Although it only takes a day to complete, the Golden Circle drive is the highlight of any Iceland visit. This popular route loops past waterfalls, geysers and all the spectacular scenery that makes the country a photographer’s dream. Not only are there some fantastic windshield views on the drive, but three of Iceland’s top natural attractions are also located along the route. So pack a picnic lunch and get ready to enjoy the scenic south on this fun Reykjavik side trip.
The good news is, the Golden Circle route is an easy drive from Reykjavik. The roads are good, and there are plenty of signs along the way. The 190-mile route includes stops at Thingvellir, Geysir and Gullfoss, and features a beautiful country drive back to the city.
The bad news is that accessible rental vans are nearly non-existent in Iceland. That said, station wagons are widely available; so if you can transfer, fold up your wheelchair and stow it in back, that might be an option. If not, there are several tour companies that can provide accessible Golden Circle tours.
Prime Tours (+354 470 1000, http://primetours.is) can customize a Golden Circle tour to meet your specific needs and interests. Their accessible van can carry one wheelchair-user and four other people, and their guides are well versed about access needs. Unfortunately their ramp consists of two separate rails, so this tour won’t work for scooter-users.
Reykjavik Excursions (+354 580 5400, www.re.is) can also accommodate some slow walkers on their Golden Circle motorcoach tours. In order to participate, passengers must be able to board the bus on their own and have their wheelchair stowed below.
Where it All Began
Located just 31 miles east of Reykjavik, Thingvellir National Park (www.thingvellir.is) is the first stop on most Golden Circle tours. Noted for both its beauty and geological value, this UNESCO World Heritage site is where the oldest existing Parliament first met in 93.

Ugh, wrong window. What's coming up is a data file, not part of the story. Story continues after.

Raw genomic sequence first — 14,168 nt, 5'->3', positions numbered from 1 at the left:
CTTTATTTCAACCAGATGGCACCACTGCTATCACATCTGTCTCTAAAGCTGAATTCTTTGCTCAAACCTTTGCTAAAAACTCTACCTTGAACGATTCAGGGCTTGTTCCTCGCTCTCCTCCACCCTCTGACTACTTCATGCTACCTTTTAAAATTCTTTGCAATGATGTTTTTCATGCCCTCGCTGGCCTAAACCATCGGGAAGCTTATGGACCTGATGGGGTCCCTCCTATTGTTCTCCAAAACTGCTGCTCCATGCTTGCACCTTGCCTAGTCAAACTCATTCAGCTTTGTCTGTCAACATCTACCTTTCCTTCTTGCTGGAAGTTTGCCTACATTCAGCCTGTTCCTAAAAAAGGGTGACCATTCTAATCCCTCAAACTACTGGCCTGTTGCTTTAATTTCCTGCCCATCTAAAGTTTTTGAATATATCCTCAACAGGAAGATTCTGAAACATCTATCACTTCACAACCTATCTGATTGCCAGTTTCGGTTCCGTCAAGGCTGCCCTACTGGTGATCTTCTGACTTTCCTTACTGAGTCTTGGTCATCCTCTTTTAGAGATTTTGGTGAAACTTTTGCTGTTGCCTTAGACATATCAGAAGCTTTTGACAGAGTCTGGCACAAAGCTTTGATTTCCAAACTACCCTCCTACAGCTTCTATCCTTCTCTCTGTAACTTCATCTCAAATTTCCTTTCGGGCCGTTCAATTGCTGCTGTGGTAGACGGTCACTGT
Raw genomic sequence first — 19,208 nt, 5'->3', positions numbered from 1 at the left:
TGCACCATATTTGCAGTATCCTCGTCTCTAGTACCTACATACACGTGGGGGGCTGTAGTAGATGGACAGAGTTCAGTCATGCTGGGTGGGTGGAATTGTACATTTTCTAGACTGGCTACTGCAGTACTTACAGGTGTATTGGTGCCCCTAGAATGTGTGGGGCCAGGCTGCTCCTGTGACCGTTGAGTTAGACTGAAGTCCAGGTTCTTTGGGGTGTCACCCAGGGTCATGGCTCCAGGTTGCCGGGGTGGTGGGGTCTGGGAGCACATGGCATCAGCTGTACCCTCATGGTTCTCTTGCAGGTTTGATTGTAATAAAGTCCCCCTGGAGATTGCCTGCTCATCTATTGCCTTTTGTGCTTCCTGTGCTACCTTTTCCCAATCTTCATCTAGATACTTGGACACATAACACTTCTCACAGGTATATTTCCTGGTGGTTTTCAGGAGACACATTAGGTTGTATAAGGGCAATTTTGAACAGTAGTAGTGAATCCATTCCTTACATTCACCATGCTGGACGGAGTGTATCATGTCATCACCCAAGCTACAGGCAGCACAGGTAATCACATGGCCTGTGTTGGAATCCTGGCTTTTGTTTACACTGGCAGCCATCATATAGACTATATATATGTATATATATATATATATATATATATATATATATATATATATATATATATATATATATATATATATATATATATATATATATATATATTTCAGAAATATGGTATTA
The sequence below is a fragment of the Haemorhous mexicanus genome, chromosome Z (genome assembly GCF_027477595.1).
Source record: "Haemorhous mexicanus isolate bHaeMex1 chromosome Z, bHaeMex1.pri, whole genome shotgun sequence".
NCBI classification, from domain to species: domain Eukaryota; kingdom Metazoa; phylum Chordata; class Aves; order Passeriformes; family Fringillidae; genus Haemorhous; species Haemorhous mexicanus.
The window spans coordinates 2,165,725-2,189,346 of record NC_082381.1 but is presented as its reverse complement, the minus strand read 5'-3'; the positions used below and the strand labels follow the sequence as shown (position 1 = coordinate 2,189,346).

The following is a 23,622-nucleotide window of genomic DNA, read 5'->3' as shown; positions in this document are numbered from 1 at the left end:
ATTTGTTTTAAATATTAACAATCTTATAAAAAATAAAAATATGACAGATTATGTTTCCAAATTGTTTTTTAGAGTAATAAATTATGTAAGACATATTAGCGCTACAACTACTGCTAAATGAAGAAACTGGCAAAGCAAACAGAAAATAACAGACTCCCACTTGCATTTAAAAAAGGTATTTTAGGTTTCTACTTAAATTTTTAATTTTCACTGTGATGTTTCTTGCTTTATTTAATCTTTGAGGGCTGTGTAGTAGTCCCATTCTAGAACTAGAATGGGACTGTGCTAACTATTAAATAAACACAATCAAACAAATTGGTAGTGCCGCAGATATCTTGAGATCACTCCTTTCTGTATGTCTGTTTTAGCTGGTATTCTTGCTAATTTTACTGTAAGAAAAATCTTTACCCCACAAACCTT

People traveled to the Parliament sessions from all over the country and erected stone and turf shelters to protect them from the elements. Today, ruins of those structures can be seen in the surrounding fields. The assembly, which was held outside, took place at the Logberg (Law Rock) and the Logretta (Law Council). Unfortunately their precise locations are unknown, however interpretive panels that outline the history of the site are located throughout this national shrine.
The site was also designated as a national park in 1928 because of its tectonic and volcanic features. The continental drift on the North American and Eurasian tectonic plates can clearly be seen in the cracks and faults that are found in the area.
Access is variable throughout the site. Although paved pathways lead past the interpretive panels, there are a lot of rocks on the paths. Still, it depends on the time of year, and how recently the paths have been cleared. Some of the walkways may be a little steep, but there’s no harm in just doing as much as you can. It’s still a great stop as the drive around Lake Thingvallavatn is absolutely beautiful.
From Thingvellir, the route continues east to Highway 35, where you’ll find Geysir, a site of high geothermal activity. There’s level access to the Visitor Center, which has automatic doors and barrier-free access throughout the building. Inside there’s a restaurant, a cafeteria, a gift shop and a small collection of interpretive exhibits about the geothermal area. An accessible family restroom is also located in the building.
The geothermal area is located across the street, and although there is a cross walk right in front of the gift shop, there are no curb-cuts on either side of the road. The accessible crosswalk (with curb-cut access) is located on the left of the Visitor Center, in front of the hotel. Across the street, a paved brick pathway leads around the Haukadalur geothermal area, which contains mud pools, fumaroles, algal deposits and geysers.
The highlight of the geothermal area is the Strokkur geyser, which erupts every four-to-eight minutes. And although this Old Faithful of Iceland erupts regularly, some eruptions are more spectacular than others, so stick around until you catch one of the 30-foot high displays.
Just down the road from Geysir, you’ll find the crown jewel of the Golden Circle route, Gullfoss (www.gullfoss.is). Literally translated Gullfoss means “golden falls”, and on sunny days there’s usually a shimmering rainbow over the falls.
Accessible parking is located near a level boardwalk that leads out to an overlook. Even if you can’t manage the walk to the overlook, you’ll still get an excellent view of the double cascade falls tumbling down the rugged canyon, from just about anywhere along the boardwalk.
There is also stair access to an upper overlook, but the view is actually better from the lower overlook. Either the way, the second largest waterfall in Iceland is definitely worth a stop, and it’s the perfect way to top off any Golden Circle drive.
If You Go